Seasonal showers declined 6% from the long-period average up to August 6
For the first time since the current monsoon season started in June, the country’s water storage has dropped from both the level a year before and the normal benchmark average, thanks to a slowdown in monsoon rains since early July.
Seasonal showers declined 6% from the long-period average (LPA) up to August 6, worsening from a deficit of 4% witnessed until July 30.
According to the data compiled by the ministry of water resources, the storage across 91 water reservoirs touched 78.37 billion cubic metres (bcm) up to Thursday, down 7.5% from 84.72 bcm a year earlier and slightly lower than the normal 10-year average of 79.04 bcm. The current storage is nearly 50% of the total live capacity of these reservoirs, lower than that of 54% a year earlier.
Such a situation might affect sowing of various summer crops if the geographical spread of rainfall remains far from satisfactory this month.
As such, the India Meteorological Department (IMD) this week retained its earlier forecast of a deficient monsoon season for 2015, with rainfall at 88% of the LPA. It predicted rainfall to be 84% of the benchmark average in the second half of the June-September season, compared with the actual showers of 95% of the LPA in the first two months of the season.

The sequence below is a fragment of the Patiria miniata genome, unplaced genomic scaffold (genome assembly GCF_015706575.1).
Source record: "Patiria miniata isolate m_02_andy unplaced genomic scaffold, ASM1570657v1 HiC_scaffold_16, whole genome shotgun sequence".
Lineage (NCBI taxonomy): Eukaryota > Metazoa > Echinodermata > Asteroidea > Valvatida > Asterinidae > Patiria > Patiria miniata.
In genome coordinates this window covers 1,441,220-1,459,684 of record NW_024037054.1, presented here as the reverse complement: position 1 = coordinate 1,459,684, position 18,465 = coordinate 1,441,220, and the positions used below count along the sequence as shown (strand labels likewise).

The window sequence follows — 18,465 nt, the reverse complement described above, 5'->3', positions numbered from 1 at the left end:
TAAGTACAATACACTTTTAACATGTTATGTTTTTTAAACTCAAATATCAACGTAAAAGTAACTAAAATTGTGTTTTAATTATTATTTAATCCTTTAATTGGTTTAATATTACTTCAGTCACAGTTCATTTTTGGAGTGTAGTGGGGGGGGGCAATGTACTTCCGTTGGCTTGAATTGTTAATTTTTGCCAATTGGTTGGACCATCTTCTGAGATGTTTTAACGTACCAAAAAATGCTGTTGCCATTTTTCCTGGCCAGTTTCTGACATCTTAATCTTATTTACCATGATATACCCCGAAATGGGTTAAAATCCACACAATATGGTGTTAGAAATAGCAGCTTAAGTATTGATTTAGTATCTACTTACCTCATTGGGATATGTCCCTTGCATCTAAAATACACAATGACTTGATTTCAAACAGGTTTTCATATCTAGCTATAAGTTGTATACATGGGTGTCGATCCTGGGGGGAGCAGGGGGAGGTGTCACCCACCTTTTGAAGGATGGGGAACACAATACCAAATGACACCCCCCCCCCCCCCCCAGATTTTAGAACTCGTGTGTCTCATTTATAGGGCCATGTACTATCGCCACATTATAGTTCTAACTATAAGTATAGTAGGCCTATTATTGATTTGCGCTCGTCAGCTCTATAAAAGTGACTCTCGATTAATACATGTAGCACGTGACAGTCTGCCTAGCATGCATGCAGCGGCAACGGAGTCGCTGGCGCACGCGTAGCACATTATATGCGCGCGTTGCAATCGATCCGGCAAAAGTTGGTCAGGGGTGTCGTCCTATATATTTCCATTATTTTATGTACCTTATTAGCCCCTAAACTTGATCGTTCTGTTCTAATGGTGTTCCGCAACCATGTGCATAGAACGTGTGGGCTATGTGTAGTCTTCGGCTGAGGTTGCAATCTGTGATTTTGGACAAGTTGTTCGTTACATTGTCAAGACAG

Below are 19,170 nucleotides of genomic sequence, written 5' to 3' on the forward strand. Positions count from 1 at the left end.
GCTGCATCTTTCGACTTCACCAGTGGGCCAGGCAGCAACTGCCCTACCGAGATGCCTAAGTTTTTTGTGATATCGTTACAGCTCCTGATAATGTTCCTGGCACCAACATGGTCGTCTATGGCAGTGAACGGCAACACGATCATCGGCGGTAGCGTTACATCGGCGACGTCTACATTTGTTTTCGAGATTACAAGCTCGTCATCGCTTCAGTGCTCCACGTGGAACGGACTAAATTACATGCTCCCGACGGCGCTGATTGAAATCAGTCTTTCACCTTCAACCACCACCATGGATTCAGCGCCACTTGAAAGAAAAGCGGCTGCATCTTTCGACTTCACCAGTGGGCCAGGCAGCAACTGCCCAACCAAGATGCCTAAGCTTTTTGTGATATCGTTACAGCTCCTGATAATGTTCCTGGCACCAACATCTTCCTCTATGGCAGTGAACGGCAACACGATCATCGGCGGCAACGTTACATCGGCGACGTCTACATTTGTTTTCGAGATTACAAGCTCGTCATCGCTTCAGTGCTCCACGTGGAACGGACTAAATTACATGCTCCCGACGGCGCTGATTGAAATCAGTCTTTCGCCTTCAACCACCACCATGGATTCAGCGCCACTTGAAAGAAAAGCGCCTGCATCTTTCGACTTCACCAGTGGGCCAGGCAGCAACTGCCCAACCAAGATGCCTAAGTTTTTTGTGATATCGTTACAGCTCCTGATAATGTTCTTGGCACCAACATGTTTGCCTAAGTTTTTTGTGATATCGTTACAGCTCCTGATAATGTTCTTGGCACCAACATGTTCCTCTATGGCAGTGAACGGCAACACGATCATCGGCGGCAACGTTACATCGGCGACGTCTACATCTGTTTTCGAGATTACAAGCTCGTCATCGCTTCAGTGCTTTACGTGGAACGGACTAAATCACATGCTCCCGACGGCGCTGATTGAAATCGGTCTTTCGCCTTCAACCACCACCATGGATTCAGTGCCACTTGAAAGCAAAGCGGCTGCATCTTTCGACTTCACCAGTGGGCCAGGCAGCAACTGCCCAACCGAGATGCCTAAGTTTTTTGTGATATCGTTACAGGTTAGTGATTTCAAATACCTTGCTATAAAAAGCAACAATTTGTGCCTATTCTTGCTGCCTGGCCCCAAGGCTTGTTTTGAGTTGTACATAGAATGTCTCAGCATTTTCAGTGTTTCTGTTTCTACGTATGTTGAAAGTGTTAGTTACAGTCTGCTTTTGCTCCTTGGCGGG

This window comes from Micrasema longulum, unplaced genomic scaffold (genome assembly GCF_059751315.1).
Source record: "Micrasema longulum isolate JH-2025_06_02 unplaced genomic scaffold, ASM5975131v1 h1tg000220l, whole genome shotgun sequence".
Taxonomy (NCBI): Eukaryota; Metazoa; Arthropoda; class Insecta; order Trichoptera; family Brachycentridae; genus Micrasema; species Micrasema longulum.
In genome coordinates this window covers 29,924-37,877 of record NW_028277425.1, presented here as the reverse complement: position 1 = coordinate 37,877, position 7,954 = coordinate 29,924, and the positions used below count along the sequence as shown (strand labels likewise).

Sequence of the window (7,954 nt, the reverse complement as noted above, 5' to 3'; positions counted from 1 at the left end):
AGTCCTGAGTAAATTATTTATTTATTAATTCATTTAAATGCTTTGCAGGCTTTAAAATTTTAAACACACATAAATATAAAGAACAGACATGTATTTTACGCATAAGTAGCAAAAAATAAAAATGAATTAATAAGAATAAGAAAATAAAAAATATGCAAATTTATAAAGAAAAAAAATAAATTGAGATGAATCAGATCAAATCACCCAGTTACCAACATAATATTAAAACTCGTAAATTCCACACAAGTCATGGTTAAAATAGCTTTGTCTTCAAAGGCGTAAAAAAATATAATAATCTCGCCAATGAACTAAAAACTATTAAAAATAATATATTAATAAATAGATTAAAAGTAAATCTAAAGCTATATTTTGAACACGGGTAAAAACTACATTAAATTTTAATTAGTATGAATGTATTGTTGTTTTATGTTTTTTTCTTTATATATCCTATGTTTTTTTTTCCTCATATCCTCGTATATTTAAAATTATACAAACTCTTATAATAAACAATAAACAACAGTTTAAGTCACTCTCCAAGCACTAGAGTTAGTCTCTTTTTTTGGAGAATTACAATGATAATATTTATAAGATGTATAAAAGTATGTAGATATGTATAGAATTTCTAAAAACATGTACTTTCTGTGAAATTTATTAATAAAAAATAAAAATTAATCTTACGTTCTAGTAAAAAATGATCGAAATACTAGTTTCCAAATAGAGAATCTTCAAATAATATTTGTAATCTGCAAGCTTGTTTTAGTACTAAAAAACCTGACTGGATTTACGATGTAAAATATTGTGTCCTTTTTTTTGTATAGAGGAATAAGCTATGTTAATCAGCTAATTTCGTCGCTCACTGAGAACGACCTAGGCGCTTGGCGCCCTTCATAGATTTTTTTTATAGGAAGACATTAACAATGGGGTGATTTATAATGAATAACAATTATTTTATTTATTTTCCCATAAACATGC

The IMD defines deficient monsoon rains as below 90% of the LPA of 89 centimetres of showers recorded between 1951 and 2000. Private weather forecaster Skymet last week also revised its monsoon forecast, predicting showers at 98% of the LPA for season, from 102% of LPA predicted in April.
Last year, wide-spread dry-spells initially had affected water reserves and the storage level improved only from mid-July following a rebound in monsoon rains that helped sowing as well.
In the current monsoon season, the quantum of rainfall has been 475 millimetres until Thursday, compared with the LPA for the period of 508.5 millimetres, according to the IMD. Monsoon showers were 16% above the LPA in June and 16% lower than the benchmark average in July alone.
Rains have been rather erratic in July, with heavy downpour in select regions (Parts of Gujarat and Rajasthan, for example) and dry-spells in some others.
Helped by good rainfall in June and comfortable water reserves, the sowing of summer crops had jumped significantly in the initial phases before slowing down. The area under various kharif crops rose almost 9% up to July 31 from a year before, but the lead over last year has narrowed from as high as 63% until July 17.
According to the IMD, only 14 of the country’s 36 weather sub-divisions have witnessed normal showers so far. As many as 15 sub-divisions have received deficient rainfall, while 7 have seen excess shower. Marathwada has witnessed the worst rainfall deficit so far (-51%), followed by parts of Karnataka (-47%). Even eastern Uttar Pradesh has seen a 33% drop in rainfall from the normal levels.
“Rainfall activity is likely to increase over eastern and central India from 10 August onwards. Western Himalayan region would receive fairly wide spread rainfall during next 5 days. South Peninsula would receive subdued rainfall activity during next 10 days,” the IMD said on Thursday.